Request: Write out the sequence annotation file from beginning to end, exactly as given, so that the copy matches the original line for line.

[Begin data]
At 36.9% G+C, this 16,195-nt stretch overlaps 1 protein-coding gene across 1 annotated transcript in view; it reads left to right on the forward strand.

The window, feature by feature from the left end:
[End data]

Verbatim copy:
At 36.9% G+C, this 16,195-nt stretch overlaps 1 protein-coding gene across 1 annotated transcript in view; it reads left to right on the forward strand.

The window, feature by feature from the left end: